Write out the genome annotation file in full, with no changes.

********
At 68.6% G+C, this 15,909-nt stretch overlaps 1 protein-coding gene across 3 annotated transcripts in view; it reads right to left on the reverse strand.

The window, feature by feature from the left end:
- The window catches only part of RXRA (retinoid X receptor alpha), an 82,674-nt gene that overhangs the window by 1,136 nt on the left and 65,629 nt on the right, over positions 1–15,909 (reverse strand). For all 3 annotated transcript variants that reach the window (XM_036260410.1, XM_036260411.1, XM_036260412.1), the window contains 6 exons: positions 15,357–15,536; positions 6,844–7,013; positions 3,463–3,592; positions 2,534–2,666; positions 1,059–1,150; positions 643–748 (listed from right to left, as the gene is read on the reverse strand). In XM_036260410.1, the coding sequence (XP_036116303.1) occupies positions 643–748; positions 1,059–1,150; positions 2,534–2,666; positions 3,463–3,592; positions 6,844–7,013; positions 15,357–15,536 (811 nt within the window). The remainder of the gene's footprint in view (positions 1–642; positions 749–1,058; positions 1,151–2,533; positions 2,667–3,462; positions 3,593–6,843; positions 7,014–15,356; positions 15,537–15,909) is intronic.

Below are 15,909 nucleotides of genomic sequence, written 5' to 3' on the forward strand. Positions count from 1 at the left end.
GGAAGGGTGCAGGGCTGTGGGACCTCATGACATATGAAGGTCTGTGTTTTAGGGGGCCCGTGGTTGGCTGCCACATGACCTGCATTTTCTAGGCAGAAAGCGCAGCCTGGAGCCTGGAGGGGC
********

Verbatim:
At 68.6% G+C, this 15,909-nt stretch overlaps 1 protein-coding gene across 3 annotated transcripts in view; it reads right to left on the reverse strand.

The window, feature by feature from the left end:
- The window catches only part of RXRA (retinoid X receptor alpha), an 82,674-nt gene that overhangs the window by 1,136 nt on the left and 65,629 nt on the right, over positions 1–15,909 (reverse strand). For all 3 annotated transcript variants that reach the window (XM_036260410.1, XM_036260411.1, XM_036260412.1), the window contains 6 exons: positions 15,357–15,536; positions 6,844–7,013; positions 3,463–3,592; positions 2,534–2,666; positions 1,059–1,150; positions 643–748 (listed from right to left, as the gene is read on the reverse strand). In XM_036260410.1, the coding sequence (XP_036116303.1) occupies positions 643–748; positions 1,059–1,150; positions 2,534–2,666; positions 3,463–3,592; positions 6,844–7,013; positions 15,357–15,536 (811 nt within the window). The remainder of the gene's footprint in view (positions 1–642; positions 749–1,058; positions 1,151–2,533; positions 2,667–3,462; positions 3,593–6,843; positions 7,014–15,356; positions 15,537–15,909) is intronic.

Below are 15,909 nucleotides of genomic sequence, written 5' to 3' on the forward strand. Positions count from 1 at the left end.
GGAAGGGTGCAGGGCTGTGGGACCTCATGACATATGAAGGTCTGTGTTTTAGGGGGCCCGTGGTTGGCTGCCACATGACCTGCATTTTCTAGGCAGAAAGCGCAGCCTGGAGCCTGGAGGGGC